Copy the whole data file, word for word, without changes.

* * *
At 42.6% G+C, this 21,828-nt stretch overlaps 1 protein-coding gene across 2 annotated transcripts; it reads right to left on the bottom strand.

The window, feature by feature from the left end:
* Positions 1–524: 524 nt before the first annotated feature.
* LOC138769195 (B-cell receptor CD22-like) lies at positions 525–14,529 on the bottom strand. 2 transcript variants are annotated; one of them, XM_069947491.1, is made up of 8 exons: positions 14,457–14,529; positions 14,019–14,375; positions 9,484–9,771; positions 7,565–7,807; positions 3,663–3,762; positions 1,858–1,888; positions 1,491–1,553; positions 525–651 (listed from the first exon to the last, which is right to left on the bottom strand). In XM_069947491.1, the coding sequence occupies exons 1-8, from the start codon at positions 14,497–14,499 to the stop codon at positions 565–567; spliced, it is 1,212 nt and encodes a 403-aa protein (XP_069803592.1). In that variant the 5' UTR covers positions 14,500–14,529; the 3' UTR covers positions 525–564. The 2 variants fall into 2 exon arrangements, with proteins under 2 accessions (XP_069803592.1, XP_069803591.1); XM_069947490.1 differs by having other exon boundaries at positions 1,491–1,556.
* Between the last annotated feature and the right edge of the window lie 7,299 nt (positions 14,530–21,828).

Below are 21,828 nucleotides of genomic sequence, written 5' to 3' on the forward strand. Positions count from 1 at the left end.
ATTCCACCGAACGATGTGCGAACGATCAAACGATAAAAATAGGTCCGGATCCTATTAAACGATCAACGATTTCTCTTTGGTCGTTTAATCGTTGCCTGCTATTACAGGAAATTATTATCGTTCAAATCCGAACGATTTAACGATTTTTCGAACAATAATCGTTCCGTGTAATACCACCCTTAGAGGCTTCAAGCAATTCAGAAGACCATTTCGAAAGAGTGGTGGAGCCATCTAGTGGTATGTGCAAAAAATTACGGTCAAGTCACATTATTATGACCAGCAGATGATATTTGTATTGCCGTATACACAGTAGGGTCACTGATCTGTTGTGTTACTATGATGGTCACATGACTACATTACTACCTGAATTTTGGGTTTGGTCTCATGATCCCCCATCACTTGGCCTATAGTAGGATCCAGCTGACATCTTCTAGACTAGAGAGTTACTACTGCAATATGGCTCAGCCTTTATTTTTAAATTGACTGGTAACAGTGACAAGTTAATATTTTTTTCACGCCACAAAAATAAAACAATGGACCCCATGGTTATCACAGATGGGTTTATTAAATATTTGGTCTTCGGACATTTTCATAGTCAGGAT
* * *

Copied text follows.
At 42.6% G+C, this 21,828-nt stretch overlaps 1 protein-coding gene across 2 annotated transcripts; it reads right to left on the bottom strand.

The window, feature by feature from the left end:
* Positions 1–524: 524 nt before the first annotated feature.
* LOC138769195 (B-cell receptor CD22-like) lies at positions 525–14,529 on the bottom strand. 2 transcript variants are annotated; one of them, XM_069947491.1, is made up of 8 exons: positions 14,457–14,529; positions 14,019–14,375; positions 9,484–9,771; positions 7,565–7,807; positions 3,663–3,762; positions 1,858–1,888; positions 1,491–1,553; positions 525–651 (listed from the first exon to the last, which is right to left on the bottom strand). In XM_069947491.1, the coding sequence occupies exons 1-8, from the start codon at positions 14,497–14,499 to the stop codon at positions 565–567; spliced, it is 1,212 nt and encodes a 403-aa protein (XP_069803592.1). In that variant the 5' UTR covers positions 14,500–14,529; the 3' UTR covers positions 525–564. The 2 variants fall into 2 exon arrangements, with proteins under 2 accessions (XP_069803592.1, XP_069803591.1); XM_069947490.1 differs by having other exon boundaries at positions 1,491–1,556.
* Between the last annotated feature and the right edge of the window lie 7,299 nt (positions 14,530–21,828).

Below are 21,828 nucleotides of genomic sequence, written 5' to 3' on the forward strand. Positions count from 1 at the left end.
ATTCCACCGAACGATGTGCGAACGATCAAACGATAAAAATAGGTCCGGATCCTATTAAACGATCAACGATTTCTCTTTGGTCGTTTAATCGTTGCCTGCTATTACAGGAAATTATTATCGTTCAAATCCGAACGATTTAACGATTTTTCGAACAATAATCGTTCCGTGTAATACCACCCTTAGAGGCTTCAAGCAATTCAGAAGACCATTTCGAAAGAGTGGTGGAGCCATCTAGTGGTATGTGCAAAAAATTACGGTCAAGTCACATTATTATGACCAGCAGATGATATTTGTATTGCCGTATACACAGTAGGGTCACTGATCTGTTGTGTTACTATGATGGTCACATGACTACATTACTACCTGAATTTTGGGTTTGGTCTCATGATCCCCCATCACTTGGCCTATAGTAGGATCCAGCTGACATCTTCTAGACTAGAGAGTTACTACTGCAATATGGCTCAGCCTTTATTTTTAAATTGACTGGTAACAGTGACAAGTTAATATTTTTTTCACGCCACAAAAATAAAACAATGGACCCCATGGTTATCACAGATGGGTTTATTAAATATTTGGTCTTCGGACATTTTCATAGTCAGGAT